As we enter a new year, I am struck by the pile of work I have set in front of myself. It is true, it’s quite an undertaking. Any project worth doing requires work. And work requires diligence, patience, and will. But I am also struck by the weird way the mind works to distract us from our tasks.
Every year I see more and more about Attention Deficit Disorder (ADD) in children (and adults) and though I have my moments of focus, such as playing a video game for hours or being engrossed in a book, I find that I am often distracted by the world around me. Do I have ADD? I’m not convinced that I do. Every day presents challenges and occasionally I get pulled from the task at hand by random thoughts or observations. But I am usually able to focus in short chunks of time.
But I would ask the question: Is this really a bad thing?
I like to think of myself as an observant individual. I’m quiet and like to listen and watch the world around me. Everywhere I go, even in the quiet of my own house, I can usually learn something. It often drives my wife nuts that I know more than she does about what’s going on in the lives of the people we know. And that presents opportunities.
So I would suggest that focus is important, but keeping an open mind and staying observant for opportunities around you is paramount as a writer or gamer. Hopefully you can learn to harness any attention deficit issues a bit better for inspiration.
One of the first things you hear as advice for being a writer is to read more of everything and not just things in the same style of writing (fiction or nonfiction) you want to write. I think that applies to roleplaying games as well. But I would broaden it greatly. Everything you watch, read, or hear can be turned into story fodder.
Here’s an example…
Several months ago I was drawn into the show Marco Polo on Netflix. As you might suspect, it deals with the world of Kublai Khan and Marco Polo in China, and it is full of martial arts, history, and philosophy along with the violence, sex, and drama. But it’s an amazing source of inspiration. Netflix just released One Hundred Eyes, which is a short episode focused entirely on the character of a blind Taoist monk who teaches martial arts in the Khan’s court. And it was awesome. Great story. Amazing fight choreography. And some deep moments as the character came to terms with his new situation.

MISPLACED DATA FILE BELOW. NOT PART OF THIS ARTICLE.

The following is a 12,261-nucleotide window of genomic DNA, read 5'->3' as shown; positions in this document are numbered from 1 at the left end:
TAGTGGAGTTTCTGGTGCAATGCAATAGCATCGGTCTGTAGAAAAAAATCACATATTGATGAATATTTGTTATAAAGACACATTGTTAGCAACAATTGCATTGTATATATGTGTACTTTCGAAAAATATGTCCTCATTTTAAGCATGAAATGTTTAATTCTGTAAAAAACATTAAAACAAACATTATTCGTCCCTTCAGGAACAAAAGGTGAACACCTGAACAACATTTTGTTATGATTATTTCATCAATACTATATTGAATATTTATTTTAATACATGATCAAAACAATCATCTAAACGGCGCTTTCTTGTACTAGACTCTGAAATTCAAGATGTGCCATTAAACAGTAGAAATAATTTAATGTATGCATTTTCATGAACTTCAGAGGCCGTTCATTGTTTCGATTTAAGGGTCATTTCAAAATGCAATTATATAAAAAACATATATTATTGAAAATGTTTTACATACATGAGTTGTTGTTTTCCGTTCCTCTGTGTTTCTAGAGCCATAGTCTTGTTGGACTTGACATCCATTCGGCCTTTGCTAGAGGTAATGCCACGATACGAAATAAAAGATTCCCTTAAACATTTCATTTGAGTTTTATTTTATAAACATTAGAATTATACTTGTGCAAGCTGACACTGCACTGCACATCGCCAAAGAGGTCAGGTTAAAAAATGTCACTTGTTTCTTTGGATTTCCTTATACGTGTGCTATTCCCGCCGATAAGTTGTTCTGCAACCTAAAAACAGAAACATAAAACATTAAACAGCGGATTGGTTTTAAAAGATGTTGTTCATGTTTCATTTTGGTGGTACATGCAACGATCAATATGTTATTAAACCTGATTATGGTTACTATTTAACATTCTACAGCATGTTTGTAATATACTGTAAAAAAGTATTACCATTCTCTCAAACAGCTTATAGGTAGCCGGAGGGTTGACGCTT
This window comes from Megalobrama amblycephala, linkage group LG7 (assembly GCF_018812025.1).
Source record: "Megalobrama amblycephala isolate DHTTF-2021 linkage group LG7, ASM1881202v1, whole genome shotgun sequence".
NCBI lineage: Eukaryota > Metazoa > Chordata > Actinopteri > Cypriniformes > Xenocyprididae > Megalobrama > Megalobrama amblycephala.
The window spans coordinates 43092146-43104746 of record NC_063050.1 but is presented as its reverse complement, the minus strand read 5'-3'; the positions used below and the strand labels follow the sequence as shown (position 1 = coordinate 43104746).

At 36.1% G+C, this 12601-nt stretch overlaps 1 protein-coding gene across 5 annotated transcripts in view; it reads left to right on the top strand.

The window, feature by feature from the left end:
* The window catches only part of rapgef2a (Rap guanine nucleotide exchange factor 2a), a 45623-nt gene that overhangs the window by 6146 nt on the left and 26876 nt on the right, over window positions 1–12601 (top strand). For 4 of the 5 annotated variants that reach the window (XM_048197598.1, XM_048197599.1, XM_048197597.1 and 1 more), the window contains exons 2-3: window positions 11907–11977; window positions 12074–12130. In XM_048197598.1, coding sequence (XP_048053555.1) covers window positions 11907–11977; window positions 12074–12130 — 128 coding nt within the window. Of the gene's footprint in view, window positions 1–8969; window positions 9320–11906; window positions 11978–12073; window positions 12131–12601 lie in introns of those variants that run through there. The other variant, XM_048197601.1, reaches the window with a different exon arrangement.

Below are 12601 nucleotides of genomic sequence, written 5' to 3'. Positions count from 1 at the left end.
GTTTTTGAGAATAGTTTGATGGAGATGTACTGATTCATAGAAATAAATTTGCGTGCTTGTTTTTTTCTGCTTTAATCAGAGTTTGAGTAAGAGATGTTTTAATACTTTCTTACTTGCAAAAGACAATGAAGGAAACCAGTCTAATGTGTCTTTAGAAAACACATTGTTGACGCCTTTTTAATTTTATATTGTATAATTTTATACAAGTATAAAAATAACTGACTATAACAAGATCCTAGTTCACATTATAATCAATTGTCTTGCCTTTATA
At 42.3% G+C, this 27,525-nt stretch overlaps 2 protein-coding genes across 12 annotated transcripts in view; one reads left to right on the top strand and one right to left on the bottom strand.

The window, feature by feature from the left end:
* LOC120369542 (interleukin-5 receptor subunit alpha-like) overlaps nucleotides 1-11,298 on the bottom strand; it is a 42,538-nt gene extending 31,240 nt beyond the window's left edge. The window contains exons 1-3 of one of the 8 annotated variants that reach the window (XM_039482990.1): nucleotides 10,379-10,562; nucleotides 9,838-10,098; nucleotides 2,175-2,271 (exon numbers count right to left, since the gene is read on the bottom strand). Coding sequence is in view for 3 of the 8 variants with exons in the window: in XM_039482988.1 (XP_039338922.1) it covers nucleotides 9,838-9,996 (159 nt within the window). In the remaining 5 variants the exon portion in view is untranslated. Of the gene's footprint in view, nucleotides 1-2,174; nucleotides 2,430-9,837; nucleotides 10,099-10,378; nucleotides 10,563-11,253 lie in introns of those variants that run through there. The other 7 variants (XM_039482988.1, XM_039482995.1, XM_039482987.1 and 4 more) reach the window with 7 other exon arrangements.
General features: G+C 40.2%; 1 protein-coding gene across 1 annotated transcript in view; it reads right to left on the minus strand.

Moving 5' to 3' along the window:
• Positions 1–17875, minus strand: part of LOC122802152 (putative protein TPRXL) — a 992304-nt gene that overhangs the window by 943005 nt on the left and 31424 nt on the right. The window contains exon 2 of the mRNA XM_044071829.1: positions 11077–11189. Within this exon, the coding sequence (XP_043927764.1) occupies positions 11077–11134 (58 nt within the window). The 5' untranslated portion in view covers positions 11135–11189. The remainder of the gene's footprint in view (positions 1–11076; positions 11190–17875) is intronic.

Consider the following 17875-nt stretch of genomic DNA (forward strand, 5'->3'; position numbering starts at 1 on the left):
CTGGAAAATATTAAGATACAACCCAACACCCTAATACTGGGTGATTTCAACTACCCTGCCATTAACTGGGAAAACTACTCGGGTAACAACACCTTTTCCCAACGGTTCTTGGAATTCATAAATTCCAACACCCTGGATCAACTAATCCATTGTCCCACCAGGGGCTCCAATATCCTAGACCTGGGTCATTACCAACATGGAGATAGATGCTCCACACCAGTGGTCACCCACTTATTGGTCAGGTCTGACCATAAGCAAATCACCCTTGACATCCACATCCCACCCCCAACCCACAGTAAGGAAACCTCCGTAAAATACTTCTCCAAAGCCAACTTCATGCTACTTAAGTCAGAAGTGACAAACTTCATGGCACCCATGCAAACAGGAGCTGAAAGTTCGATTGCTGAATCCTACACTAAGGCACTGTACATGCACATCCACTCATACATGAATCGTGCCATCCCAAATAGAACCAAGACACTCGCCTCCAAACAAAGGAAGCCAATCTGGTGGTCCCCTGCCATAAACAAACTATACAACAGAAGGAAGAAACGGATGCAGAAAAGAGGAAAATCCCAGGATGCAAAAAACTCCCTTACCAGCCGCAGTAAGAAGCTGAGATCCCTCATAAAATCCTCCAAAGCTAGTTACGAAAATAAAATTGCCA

But I was struck by a weird thought. When the character is blinded by the Khan’s people, the Khan is sitting in his throne room and listening to the tortured man’s screams. Yes, it was awful seeing a strong, deeply philosophical man be tortured in such a way, but structure-wise I found it fascinating that the Khan could sit in his place of power and use the screams of his enemies to his advantage. Imagine a group of diplomats coming to negotiate some new contract hearing the pain of some tortured soul. I think that would affect the negotiations in some non trivial way, don’t you?
Acoustics could be used to enhance a mood or destroy one in many places. It was an odd observation from a short program (30 minutes) I sat down to watch when I had a little time over the holidays. But it will likely affect some gaming project in the future… because how could it not?
I can see castles becoming sound gardens, harvested to create tension or reduce it whenever I want it to do so in my games. Or perhaps using sounds in a dungeon to lead PCs to their doom. Maybe even taking one of the new sound applications for the computer and starting to use real life ambient noises to change the flavor of a particular evening of gaming.
To go from the screams of a fictional character on TV to the possibilities of using acoustics in gaming is quite a leap, but it’s not the first time.
I have had similar observations watching other programs or movies, tearing stories or scenes apart in my head to see what makes them tick. I have listened to hours and hours of conversations where I ponder the motivations of friends and acquaintances and use some of those phrases, ideas, or stories elsewhere in my games. I have read more books (fiction and nonfiction) about weird topics that I work in somehow. And I love art books or online repositories of pictures like DeviantArt, Pinterest or Imgur.
Inspiration is everywhere. Keep your eyes and ears open. And don’t forget your other senses. Like One Hundred Eyes, you may find another way to “see” the world around you and make your games even more immersive at the game table!